By Keith Turner
With all of its twists and turns, the Beglari case is an excellent example of just how difficult it can be to enforce Los Angeles building codes, even when multiple attorneys, retried judges, and high-end real estate are involved.
In 1998, Mehr Beglari started to pull permits for a substantial remodel of an existing home in the Rustic Canyon area of Pacific Palisades. When applying for building permits, Beglari erroneously calculated the required front yard setback. As a result, he obtained approval to construct an addition that was is 14 feet closer to the street than permitted by the governing sections of the Los Angeles Municipal Code.
Five neighbors lodged a complaint with the Los Angeles Department of Building and Safety (LADBS), alleging that the house exceeded a height of 36 feet from grade; the front yard depth was not properly measured; and that a yard variance granted in 1955 precluded the remodel design. The five neighbors were no strangers to the legal issues. They consisted of attorney Ronald Oster; attorney John Rosenfeld; and retired Superior Court Judge David Horwitz and his wife; and retired Superior Court Judge Diana Wheatley. When the LADBS concluded that the Beglaris’ permits were properly issued, the neighbors appealed the case to the Department of City Planning. However, the City Zoning Administrator sided with the LADBS, and ended the appeal.
The neighbors persevered. In 2002, they filed suit in Los Angeles Superior Court to challenge the ruling by the Department of City Planning. They dropped two of their complaints, targeting only on the front-yard setback issue. (click here to read the Complaint.) In October 2003, the trial court ruled in favor of the neighbors, and ordered the City to revoke all of the building permits for the structure, including the certificate of occupancy. The Beglaries and the City of Los Angeles subsequently appealed.
The writ was affirmed by the court of appeal. Horwitz v. City of Angeles (2004) 124 Cal. App. 4th 1344. The court that then newly-remodeled house encroached onto the front-yard setback by 14 feet, in violation of Los Angeles Municipal Code section 12.07.01.C.1.
After the Court of Appeal decision, the City revoked all building permits and the certificate of occupancy for 909 Greentree, leaving the Belgaris with an un-permitted home. However, the Belgaris did not sit idly by; instead, they hatched a plan to get their permits back. In 2004, they purchased another property, right down the street, at 921 Greentree Road. Then, they obtained a permit for and constructed a small canopy on the front of 921 Greentree. The new canopy changed the front-yard setback calculation for the entire block, including for their house at 909 Greentree.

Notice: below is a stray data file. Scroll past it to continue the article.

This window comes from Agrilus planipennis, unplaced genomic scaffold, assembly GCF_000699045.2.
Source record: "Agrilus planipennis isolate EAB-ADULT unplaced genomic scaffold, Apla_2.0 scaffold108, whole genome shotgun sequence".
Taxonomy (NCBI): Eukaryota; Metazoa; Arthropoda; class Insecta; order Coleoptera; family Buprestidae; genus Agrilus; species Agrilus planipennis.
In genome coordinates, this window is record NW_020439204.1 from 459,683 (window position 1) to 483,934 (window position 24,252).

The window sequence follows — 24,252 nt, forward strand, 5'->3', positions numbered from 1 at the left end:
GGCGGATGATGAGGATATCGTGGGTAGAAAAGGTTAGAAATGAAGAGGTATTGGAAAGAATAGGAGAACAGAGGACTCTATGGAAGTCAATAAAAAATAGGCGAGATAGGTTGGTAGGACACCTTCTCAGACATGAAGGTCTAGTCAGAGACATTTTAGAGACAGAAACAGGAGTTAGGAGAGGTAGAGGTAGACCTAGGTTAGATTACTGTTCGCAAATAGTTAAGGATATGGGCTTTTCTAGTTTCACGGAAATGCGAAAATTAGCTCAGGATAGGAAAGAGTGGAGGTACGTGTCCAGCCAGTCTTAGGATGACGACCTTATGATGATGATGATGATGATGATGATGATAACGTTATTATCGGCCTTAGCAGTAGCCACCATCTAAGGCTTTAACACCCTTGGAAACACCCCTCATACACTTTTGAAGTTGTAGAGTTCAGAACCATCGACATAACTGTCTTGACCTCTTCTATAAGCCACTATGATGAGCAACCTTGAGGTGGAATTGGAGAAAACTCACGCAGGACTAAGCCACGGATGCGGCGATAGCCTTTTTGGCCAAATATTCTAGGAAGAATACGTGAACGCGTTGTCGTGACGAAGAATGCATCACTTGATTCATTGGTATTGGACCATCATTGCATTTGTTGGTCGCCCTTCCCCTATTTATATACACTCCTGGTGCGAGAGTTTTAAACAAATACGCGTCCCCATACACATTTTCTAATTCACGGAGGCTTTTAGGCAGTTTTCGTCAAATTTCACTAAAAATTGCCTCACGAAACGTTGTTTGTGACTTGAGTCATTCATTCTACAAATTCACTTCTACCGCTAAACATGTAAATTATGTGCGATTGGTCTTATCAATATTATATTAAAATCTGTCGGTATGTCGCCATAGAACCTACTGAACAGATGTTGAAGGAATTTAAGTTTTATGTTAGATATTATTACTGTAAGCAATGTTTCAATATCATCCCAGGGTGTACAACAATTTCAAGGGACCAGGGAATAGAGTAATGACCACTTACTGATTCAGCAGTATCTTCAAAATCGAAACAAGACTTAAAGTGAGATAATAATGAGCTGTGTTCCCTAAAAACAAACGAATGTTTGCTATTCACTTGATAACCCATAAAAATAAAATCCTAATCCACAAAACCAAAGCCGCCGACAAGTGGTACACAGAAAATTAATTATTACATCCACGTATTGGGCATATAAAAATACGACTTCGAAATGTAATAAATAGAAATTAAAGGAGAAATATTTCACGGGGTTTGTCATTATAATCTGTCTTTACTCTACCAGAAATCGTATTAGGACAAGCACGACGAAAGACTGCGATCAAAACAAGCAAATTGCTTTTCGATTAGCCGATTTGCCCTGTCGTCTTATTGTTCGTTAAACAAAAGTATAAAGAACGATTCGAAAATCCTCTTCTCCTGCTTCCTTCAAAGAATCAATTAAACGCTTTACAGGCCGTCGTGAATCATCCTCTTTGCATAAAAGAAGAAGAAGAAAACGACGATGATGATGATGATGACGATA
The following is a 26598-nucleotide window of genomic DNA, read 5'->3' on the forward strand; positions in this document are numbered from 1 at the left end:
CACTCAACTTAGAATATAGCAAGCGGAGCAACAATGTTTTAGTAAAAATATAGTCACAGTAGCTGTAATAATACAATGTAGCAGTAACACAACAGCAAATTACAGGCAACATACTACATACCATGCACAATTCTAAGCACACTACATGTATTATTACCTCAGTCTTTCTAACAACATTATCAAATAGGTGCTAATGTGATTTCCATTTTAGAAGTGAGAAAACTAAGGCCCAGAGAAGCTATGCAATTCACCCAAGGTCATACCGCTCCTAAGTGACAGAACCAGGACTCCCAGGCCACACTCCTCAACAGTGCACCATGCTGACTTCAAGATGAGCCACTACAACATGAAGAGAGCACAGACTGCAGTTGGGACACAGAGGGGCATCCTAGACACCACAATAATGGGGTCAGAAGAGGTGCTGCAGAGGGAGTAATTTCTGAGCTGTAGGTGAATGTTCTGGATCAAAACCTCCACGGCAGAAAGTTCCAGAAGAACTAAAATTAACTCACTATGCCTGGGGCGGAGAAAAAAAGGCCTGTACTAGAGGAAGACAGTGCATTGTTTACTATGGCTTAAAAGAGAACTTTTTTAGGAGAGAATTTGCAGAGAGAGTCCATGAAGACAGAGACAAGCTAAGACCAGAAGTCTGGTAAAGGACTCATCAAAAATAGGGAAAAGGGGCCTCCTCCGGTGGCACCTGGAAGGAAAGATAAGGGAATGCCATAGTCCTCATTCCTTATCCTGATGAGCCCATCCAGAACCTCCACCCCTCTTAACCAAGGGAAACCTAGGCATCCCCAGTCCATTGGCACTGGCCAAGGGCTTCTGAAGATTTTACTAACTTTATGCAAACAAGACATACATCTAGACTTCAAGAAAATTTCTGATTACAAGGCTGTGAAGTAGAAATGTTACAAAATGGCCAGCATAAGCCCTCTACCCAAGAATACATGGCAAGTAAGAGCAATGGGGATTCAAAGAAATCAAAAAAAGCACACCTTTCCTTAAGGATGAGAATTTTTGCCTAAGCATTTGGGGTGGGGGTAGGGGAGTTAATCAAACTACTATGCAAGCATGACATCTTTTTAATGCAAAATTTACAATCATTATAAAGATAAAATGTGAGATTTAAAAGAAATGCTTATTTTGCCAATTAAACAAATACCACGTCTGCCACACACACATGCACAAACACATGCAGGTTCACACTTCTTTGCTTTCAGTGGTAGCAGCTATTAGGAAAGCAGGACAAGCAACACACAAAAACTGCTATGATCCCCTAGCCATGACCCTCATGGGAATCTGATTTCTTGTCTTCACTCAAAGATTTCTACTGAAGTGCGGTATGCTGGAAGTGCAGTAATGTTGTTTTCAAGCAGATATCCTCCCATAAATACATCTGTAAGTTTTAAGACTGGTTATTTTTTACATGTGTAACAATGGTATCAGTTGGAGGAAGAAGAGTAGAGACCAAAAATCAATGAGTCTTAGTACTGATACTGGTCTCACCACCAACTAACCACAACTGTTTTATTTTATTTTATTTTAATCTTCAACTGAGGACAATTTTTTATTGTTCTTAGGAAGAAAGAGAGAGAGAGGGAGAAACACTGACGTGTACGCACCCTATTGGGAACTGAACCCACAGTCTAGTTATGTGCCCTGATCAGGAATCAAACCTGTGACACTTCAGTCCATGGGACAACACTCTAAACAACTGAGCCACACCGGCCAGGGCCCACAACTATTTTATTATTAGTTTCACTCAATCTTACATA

Based on this altered front-yard setback calculation, the Belgaris’ home at 909 Greentree satisfied the LAMC requirements. In February 2006, the City reinstated the building permits and certificate of occupancy for 909 Greentree.
The neighbors responded by filing another lawsuit, this time against the City of Los Angeles and the LADBS general manager, for reissuing the permits in violation of the court’s prior order. The superior court issued an order finding that the City and the Department of Building and Safety were in contempt for violation of that order, and ordered them to appear for appear at an arraignment and trial setting.
However, the case never got to trial. Instead, in February 2007, the City Council approved a $425,000 settlement for the five neighbor-plaintiffs. The Belgaris’ attorney asked the City not to settle, accusing the neighbors of “intimidating and bullying the City” into paying into paying what amounts to blood money.” Nonetheless, due to the high potential damages exposure and potential criminal contempt proceedings, the City Attorney recommended that the City settle the dispute by paying the plaintiffs’ attorney fees, which at the time totaled $425,000.
The litigation between the City and Belgaris continued until 2013, with at least two more trips to the Court of Appeal in 2009 and 2013. Apparently the litigaiton ended in 2013.
According to public records, it appears that the Belgaris lost the home to foreclosure in 2016. In 2018, the new owner sought a demolition permit, and according to Nextdoor website, as of July 31, 2019, the structure was finally being demolised.
To the author, the question is whether the result would have been different if the complaining neighbors had directly sued the property based on Gov’t Code section 36900 instead of proceeding by writ action against the City?